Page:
Crescenta Valley Coach John Goffredo is accustomed to coaching teams that look as good on the court as well as in the won-loss column.
Goffredo, in his ninth year as coach of the Falcons, heads a program that has appeared in the playoffs 13 of the last 15 years, produced four high school All-Americans, 24 All-Southern Section players and 48 cagers who have played at four-year schools.
But this season, Goffredo has a team that lacks the stylish and tailored look of teams past. Gone is Harvey Mason, a flashy, three-time All-Southern Section guard whom Goffredo could count on for 27 points a game last season.
Larry Resendez, a senior forward who averaged 1.5 points a game last season, is the only returning player.
"We're kind of the blue-collar workers of the league this season," Goffredo said. "Muir and Glendale are the three-piece suiters."
But the switch in styles has not produced a change in results--the Falcons have been dressing down opponents with surprising consistency all season.
Crescenta Valley was 11-6 overall and 2-1 in the Pacific League before Wednesday's game against Pasadena. The Falcons beat highly regarded Glendale and put together a six-game win streak before losing to Muir last week.
"I can't sit here and lie to people and tell them we have great basketball players," Goffredo said. "If people saw us in practice, they wouldn't believe that we could win any games. And I'm a firm believer in the 'you play the way you practice' theory.
"This is a team that plays to its maximum potential every game."
After Goffredo watched his team suffer through a 6-8 summer--the first losing summer in the history of the school--all he could see was the potential for disaster.
"The summer is usually a fine indicator of what's going to happen in the winter," Goffredo said. "Never having had a bad summer though, I really didn't know what to expect.
"But, generally when you have nothing returning, you don't expect much."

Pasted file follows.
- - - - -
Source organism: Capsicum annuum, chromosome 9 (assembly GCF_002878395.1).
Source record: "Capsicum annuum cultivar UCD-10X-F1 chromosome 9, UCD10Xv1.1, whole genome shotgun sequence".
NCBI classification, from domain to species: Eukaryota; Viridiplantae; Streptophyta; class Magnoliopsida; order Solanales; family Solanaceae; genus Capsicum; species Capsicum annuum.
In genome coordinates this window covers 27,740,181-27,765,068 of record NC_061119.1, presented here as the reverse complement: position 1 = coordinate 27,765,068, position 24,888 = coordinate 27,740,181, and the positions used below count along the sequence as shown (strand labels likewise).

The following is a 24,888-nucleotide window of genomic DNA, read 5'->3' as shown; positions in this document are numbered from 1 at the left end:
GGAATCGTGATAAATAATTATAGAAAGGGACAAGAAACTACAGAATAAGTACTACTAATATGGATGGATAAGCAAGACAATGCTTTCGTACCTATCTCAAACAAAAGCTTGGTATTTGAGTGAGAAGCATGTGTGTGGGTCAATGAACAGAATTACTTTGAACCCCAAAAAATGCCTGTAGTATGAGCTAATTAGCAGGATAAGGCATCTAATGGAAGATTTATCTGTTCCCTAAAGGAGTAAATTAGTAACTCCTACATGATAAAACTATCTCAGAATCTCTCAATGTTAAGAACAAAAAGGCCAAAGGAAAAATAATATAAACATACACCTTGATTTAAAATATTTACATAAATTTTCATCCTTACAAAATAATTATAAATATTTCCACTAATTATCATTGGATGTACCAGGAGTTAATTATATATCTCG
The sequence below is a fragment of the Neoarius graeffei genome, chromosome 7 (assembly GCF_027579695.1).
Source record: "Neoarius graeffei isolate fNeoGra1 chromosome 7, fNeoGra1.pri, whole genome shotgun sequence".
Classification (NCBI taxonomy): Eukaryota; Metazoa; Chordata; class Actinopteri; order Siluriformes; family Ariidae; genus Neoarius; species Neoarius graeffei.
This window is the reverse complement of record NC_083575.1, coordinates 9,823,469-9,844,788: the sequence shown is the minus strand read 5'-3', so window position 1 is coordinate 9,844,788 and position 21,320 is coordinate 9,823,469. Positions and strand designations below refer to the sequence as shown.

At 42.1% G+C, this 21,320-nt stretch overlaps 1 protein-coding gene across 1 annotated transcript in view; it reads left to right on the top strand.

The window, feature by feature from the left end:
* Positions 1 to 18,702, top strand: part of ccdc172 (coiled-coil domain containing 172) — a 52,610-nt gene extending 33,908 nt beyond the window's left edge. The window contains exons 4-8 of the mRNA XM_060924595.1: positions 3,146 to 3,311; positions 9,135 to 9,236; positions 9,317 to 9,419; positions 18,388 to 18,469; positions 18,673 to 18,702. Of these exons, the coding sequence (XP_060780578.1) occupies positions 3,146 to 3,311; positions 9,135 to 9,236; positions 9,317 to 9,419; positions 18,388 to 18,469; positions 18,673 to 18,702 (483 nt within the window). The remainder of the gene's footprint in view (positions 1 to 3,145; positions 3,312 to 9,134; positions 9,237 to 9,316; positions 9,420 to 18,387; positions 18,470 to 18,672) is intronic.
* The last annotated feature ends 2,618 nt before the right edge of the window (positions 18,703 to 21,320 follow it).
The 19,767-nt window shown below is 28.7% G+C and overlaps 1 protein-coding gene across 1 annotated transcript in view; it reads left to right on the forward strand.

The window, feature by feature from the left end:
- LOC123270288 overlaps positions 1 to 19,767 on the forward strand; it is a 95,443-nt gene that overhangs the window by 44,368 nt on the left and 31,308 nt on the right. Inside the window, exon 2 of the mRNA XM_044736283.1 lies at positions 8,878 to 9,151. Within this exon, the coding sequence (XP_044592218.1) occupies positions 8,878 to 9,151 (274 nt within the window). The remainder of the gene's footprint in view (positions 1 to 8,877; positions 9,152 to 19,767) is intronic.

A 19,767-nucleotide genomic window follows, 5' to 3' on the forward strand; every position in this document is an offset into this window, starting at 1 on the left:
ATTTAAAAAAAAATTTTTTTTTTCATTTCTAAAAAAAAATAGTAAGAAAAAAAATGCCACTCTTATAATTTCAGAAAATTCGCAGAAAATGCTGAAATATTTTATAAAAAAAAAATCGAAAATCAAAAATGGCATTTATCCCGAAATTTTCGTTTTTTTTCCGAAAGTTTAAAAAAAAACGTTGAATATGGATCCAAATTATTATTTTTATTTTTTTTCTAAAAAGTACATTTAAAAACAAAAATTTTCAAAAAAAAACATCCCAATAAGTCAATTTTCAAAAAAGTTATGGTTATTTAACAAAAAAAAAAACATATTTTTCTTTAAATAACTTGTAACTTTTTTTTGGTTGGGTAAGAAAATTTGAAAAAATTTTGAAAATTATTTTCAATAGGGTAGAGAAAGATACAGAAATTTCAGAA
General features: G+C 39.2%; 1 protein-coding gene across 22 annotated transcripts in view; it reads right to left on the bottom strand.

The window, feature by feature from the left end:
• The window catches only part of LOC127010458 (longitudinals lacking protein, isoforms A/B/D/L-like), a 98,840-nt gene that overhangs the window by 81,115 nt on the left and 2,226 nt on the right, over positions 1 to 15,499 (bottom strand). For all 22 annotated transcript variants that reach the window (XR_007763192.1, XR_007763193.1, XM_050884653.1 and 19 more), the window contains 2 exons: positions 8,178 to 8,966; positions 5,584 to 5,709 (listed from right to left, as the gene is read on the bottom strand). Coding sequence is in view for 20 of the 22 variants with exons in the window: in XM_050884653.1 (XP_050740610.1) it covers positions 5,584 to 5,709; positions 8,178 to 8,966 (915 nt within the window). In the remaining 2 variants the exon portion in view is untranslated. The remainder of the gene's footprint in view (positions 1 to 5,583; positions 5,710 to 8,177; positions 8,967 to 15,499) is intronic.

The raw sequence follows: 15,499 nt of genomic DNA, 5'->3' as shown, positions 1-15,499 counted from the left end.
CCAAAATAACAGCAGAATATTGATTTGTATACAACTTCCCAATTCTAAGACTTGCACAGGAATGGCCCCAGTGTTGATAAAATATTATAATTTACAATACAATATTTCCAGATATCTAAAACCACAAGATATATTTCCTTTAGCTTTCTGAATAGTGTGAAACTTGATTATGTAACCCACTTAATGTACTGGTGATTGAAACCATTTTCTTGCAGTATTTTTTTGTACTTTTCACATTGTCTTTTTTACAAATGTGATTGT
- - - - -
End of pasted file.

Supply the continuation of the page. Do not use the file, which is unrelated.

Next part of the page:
Goffredo wasn't alone in his assesment of the Falcons' chances against team such as defending 4-A champion Muir, which had four starters returning, or Glendale, which had four of its top six players coming back.
"We have no big men and we're not exceptionally talented," senior guard Barry Eget said. "Every game we go into, the other team is usually better than us. Muir and Glendale will usually beat the teams that have less talent than they do. We can go either way. We're the in-between team. We punch in and we punch out."
Said Resendez, who is averaging 14 points a game, "I heard all kinds of stories from people who didn't think we could play. They said we're too small, not quick and couldn't rebound well.
"We've surprised some people and turned some heads. Our talent isn't that bad and we're a good outside shooting team."
No one, least of all Goffredo, could have anticipated the emergence of Eget as the latest in a long line of Crescenta Valley outside shooters that includes Brad Holland, Greg Goorgian and Mason.
Eget played on the junior varsity last season and came up for only four games when Mason was sick. Mason's scoring ability was apparently infectious. This season Eget is averaging 24 points a game.
"We needed someone to pick up the slack this season," Eget said. "I haven't grown since last season, so I guess gym time is the reason for my improvement."
Whatever the cause, Goffredo and teammates have felt the effects of Eget's improvement. So have opponents.
"It's a typical CV team in a lot of ways," Glendale Coach Steve Keith said. "They graduate kids, but they always find someone, whether it's Goorgian, Mason or Eget, who becomes a scorer.
"I think John (Goffredo) did a smart thing--and he'd probably admit it--by down-scheduling at the start of the year. He allowed his team to build its confidence and think it could play with anyone."
St. Francis Coach Drew Sorensen, whose team lost to Crescenta Valley early in the season, agrees that there is more than luck involved in the Falcons' success.
"Winning close games gives their guys the feeling that if it's close at the end, they'll be OK," Sorensen said. "All of those guys can shoot from the outside, but you look at the players on their team and you wonder how they continue to do it. Goffredo has done an excellent job with that group."
Goffredo doesn't want to hear about the job he's doing. He credits his players for staying together when all signs pointed to a disappointing season. The key to continued success, Goffredo believes, is to continue hiding the fact that the talent isn't there to carry the team to its first league championship since 1979.
"These kids know they're not great basketball players and they understand that they don't have great athletic ability," he said. "We try to hide our inadequacies, and so far we've been successful doing that.
"We can't afford to peak at the end of the season. We have to peak every game."